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Delta: The iPhone App That Soared to the Top

TL;DR: Delta, a once-banned iPhone emulator app, tops US charts after Apple’s policy reversal. Creators cite anti-monopoly pressure for the change. Delta’s success suggests users want more app choices beyond Apple’s App Store, hinting at a future shaped by government action against tech giants’ control.

The most popular iPhone app in the US might owe its success to government pressure on Apple.

Delta lets you play classic video games like “Super Mario Bros.” on your iPhone.

Apple had banned such apps for years but recently allowed them without much explanation. Delta’s creators believe growing anti-monopoly pressure forced Apple’s change of heart.

I’m not a gamer, and Delta isn’t my thing. But even if you feel the same, Delta shows the downsides of Apple’s 15-year total control over iPhone apps.

Apple’s official App Store is easy and mostly safe for downloading apps and making purchases. However, Apple’s insistence on setting all the rules has also prevented you from trying some creative technologies like Delta.

What else have you missed out on?

This question matters now because courts and regulators in the US, EU, South Korea, Britain, and Japan are trying to reduce Apple’s and Google’s app control. They aim to bring you fresh ideas and lower in-app purchase costs.

From Banned to Top App

Delta is a video game “emulator” that Apple previously banned. Enthusiasts still found ways to use emulators, which exist in a legal gray area.

Some game companies argue that emulators infringe on their copyrights because people can use them to play pirated games. (Emulators are more common on Android phones but face legal uncertainty.)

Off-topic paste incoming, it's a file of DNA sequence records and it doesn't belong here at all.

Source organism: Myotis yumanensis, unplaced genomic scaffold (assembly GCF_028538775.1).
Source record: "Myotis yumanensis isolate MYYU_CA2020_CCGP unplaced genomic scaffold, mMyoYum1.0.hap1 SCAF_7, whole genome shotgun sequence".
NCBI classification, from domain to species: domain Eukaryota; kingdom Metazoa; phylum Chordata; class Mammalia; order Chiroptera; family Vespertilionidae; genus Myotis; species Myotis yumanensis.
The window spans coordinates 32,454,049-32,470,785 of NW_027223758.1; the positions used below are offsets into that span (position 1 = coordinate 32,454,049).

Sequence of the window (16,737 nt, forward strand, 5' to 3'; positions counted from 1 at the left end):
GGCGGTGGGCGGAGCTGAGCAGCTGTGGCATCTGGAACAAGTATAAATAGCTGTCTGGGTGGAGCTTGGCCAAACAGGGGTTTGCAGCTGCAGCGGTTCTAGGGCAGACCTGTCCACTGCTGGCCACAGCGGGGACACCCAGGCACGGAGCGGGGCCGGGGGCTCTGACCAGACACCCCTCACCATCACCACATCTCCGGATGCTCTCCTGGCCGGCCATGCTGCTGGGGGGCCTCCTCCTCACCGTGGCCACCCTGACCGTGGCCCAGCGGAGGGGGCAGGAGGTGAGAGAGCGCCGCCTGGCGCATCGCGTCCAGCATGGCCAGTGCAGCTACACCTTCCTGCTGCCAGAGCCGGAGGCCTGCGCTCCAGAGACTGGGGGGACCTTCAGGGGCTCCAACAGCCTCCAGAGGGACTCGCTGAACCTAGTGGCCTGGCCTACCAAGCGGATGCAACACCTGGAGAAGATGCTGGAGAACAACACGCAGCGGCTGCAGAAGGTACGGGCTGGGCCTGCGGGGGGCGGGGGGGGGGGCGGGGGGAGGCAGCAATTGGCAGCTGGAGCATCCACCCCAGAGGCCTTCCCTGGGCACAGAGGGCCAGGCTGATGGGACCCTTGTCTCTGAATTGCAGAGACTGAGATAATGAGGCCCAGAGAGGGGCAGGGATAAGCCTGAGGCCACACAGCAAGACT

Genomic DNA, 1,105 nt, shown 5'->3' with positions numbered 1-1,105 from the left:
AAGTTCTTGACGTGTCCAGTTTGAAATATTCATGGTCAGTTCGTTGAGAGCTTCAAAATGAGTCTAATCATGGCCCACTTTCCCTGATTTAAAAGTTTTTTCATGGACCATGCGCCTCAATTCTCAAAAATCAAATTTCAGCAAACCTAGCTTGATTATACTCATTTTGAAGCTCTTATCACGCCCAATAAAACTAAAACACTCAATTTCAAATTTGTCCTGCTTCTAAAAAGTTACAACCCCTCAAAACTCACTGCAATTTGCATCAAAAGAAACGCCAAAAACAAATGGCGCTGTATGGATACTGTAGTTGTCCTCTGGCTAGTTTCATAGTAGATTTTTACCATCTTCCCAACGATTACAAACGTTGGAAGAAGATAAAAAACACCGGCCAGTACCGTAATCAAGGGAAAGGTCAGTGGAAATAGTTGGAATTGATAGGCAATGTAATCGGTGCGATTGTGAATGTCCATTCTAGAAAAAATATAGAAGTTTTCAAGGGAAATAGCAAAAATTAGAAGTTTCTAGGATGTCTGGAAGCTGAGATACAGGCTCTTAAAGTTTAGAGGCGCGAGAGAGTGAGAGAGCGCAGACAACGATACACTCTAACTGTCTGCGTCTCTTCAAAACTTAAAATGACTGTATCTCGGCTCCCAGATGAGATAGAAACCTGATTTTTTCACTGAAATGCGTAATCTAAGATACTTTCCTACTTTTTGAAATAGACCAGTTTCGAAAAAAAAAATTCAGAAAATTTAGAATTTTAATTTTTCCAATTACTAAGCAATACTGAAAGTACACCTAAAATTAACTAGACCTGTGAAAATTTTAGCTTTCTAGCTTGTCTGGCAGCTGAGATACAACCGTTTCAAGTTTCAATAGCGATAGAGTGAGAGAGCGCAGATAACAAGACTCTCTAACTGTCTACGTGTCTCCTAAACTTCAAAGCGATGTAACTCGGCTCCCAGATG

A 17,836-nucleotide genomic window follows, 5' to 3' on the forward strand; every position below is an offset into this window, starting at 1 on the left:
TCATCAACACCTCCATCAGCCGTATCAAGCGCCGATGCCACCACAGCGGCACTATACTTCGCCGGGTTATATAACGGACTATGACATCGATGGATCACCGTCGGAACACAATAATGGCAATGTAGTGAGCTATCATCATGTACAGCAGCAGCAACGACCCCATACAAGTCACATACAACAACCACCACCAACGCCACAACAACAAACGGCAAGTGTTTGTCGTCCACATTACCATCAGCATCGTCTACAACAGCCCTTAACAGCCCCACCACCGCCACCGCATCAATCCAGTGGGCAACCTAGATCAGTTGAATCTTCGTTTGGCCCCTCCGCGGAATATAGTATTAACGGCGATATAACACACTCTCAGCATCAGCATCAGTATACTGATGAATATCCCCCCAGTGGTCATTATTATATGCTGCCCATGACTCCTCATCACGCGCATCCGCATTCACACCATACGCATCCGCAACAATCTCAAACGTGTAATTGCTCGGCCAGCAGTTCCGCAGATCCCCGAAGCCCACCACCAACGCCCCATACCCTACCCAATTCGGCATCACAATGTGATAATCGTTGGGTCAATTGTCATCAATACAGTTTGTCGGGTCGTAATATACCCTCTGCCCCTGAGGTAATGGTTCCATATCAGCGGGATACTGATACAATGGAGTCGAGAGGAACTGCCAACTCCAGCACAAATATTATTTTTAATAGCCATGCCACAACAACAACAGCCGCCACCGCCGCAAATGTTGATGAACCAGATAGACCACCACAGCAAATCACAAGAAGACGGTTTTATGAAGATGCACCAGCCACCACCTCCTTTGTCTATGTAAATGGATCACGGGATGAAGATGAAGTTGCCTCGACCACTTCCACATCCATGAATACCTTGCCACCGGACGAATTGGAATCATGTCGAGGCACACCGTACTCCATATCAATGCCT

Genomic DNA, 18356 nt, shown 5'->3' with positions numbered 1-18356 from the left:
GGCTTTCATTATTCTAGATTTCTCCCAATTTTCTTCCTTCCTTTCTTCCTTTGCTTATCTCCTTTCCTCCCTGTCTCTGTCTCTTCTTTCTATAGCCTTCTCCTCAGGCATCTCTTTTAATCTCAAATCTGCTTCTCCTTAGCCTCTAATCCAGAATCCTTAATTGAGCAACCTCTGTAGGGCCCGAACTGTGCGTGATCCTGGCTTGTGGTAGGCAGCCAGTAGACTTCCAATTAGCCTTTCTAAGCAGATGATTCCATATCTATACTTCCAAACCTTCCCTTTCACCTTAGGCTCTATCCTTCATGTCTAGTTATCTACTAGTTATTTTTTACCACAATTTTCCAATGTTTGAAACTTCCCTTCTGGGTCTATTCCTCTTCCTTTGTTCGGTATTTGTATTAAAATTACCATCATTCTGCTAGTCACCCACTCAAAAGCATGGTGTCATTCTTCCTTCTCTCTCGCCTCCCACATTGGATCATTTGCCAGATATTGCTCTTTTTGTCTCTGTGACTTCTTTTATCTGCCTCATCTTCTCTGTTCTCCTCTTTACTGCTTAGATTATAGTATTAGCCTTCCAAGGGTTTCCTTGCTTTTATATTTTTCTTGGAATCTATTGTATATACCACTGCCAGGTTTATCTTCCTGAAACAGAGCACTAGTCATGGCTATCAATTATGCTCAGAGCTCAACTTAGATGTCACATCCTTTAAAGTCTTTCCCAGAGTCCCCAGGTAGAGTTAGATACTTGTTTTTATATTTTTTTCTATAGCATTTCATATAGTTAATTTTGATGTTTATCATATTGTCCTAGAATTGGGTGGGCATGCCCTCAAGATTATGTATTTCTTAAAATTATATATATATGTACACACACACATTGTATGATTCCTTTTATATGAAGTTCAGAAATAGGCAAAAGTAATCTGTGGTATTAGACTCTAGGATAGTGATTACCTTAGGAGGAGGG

Emulators have legitimate uses, like playing your old Nintendo 64 games on an iPhone.

The surprise came in April when Apple reversed its emulator ban, as long as they didn’t enable copyright infringement.

Riley Testut has worked on emulators for over a decade. Two weeks ago, he and co-founder Shane Gill got approval to release Delta in the US iPhone App Store.

Since then, it has consistently been the most downloaded free iPhone app in the country, according to Sensor Tower.

An Apple spokesman didn’t respond to questions about the emulator policy change. But Testut and Gill believe government-mandated changes were responsible.

The pair had been finalizing AltStore PAL, one of the new, alternative iPhone app stores in the EU made possible by the Digital Markets Act. The law aimed to give people in the region more options for downloading apps and making digital purchases.

Testut and Gill think Apple didn’t want AltStore PAL, which currently includes Delta and a related app, to gain popularity while Delta was banned in the US.

“This only can exist because of regulation, and Apple had to open up a tiny bit,” Testut said.

What It Means for You

If you want to try Delta, you might need help from YouTube videos, subreddits, or a gamer friend. The app is only available for iPhones.

Even if you never use Delta, its existence matters.

It shows how government action can bring you new experiences that big tech companies might otherwise block. Delta’s success also suggests that people want more choice in how they get and pay for iPhone apps, rather than just using Apple’s App Store.

We’re in the early stages of seeing how these government actions will change our phones. But Delta’s sudden rise hints at an app future that could be quite different – and perhaps better for you.


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